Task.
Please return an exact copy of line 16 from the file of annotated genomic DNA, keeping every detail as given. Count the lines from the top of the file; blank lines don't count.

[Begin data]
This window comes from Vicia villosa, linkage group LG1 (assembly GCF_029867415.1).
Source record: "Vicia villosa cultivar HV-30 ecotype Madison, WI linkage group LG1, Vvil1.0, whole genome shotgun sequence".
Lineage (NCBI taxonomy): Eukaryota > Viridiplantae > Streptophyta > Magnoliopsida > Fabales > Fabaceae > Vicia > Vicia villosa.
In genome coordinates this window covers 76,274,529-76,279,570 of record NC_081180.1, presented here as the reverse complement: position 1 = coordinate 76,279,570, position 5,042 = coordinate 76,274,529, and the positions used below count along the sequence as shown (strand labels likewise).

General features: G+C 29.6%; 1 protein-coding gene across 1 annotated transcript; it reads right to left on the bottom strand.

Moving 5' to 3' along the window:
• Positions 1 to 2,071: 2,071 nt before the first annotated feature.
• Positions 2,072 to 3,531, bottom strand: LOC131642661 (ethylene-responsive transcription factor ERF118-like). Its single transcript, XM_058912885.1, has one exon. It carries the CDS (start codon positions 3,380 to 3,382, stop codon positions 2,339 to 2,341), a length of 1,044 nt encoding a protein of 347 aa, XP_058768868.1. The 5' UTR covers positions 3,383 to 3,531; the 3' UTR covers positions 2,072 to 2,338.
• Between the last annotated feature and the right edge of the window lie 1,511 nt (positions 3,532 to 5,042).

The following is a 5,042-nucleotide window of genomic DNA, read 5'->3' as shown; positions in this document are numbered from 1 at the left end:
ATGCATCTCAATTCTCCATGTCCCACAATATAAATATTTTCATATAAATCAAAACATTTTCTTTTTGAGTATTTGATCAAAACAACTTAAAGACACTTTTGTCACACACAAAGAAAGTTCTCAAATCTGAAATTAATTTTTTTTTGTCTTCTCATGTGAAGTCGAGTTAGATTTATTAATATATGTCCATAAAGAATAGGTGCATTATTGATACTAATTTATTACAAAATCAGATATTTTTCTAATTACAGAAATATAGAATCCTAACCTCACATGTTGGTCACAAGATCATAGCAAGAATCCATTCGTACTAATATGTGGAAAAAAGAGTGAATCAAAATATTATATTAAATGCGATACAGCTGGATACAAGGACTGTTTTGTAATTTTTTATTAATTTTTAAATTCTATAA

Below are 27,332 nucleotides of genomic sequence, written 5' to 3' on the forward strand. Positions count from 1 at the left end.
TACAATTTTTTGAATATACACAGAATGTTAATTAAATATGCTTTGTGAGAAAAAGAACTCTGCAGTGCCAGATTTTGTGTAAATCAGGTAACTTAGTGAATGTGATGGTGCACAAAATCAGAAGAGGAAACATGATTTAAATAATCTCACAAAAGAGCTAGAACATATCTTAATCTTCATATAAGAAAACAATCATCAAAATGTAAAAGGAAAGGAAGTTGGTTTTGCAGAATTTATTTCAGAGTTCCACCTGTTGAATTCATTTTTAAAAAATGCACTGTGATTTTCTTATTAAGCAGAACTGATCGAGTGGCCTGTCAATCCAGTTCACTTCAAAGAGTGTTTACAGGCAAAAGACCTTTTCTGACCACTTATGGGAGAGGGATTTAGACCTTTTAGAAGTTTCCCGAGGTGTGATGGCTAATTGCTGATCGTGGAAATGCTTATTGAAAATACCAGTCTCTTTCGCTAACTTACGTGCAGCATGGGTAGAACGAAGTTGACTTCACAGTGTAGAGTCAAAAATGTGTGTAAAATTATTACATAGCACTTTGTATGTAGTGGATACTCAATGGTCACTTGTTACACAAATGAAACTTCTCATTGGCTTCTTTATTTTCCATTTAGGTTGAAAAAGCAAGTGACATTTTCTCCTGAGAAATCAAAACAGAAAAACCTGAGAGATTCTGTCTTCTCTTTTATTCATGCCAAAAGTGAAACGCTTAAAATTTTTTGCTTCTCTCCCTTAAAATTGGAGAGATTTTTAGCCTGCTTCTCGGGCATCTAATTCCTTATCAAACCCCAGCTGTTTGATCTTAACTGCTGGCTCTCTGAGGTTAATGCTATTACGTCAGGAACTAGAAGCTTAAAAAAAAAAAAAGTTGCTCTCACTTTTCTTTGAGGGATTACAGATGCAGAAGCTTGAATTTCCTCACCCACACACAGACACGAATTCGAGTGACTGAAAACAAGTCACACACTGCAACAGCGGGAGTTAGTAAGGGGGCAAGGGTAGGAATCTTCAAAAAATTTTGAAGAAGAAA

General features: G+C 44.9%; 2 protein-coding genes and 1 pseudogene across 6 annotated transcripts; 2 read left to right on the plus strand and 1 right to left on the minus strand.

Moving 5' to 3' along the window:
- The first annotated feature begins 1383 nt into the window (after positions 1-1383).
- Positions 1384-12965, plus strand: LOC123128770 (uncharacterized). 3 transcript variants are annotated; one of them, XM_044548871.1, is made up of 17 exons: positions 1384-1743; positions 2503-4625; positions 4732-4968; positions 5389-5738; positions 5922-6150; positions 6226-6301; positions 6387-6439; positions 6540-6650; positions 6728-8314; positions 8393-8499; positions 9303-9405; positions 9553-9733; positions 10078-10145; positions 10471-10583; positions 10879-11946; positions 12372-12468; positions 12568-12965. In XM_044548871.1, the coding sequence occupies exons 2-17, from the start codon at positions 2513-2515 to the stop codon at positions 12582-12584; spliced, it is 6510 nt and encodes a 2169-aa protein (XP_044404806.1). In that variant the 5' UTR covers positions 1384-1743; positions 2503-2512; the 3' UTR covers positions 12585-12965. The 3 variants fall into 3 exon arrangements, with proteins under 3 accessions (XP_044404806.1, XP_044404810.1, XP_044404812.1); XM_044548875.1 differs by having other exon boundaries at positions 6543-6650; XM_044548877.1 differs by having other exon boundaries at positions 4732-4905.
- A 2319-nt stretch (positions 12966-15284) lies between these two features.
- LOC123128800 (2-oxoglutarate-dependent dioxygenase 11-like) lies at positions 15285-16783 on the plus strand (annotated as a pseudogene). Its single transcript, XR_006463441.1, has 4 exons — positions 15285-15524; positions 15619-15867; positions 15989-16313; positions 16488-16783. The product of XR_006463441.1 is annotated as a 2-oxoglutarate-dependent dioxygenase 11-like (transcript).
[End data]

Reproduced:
- The first annotated feature begins 1383 nt into the window (after positions 1-1383).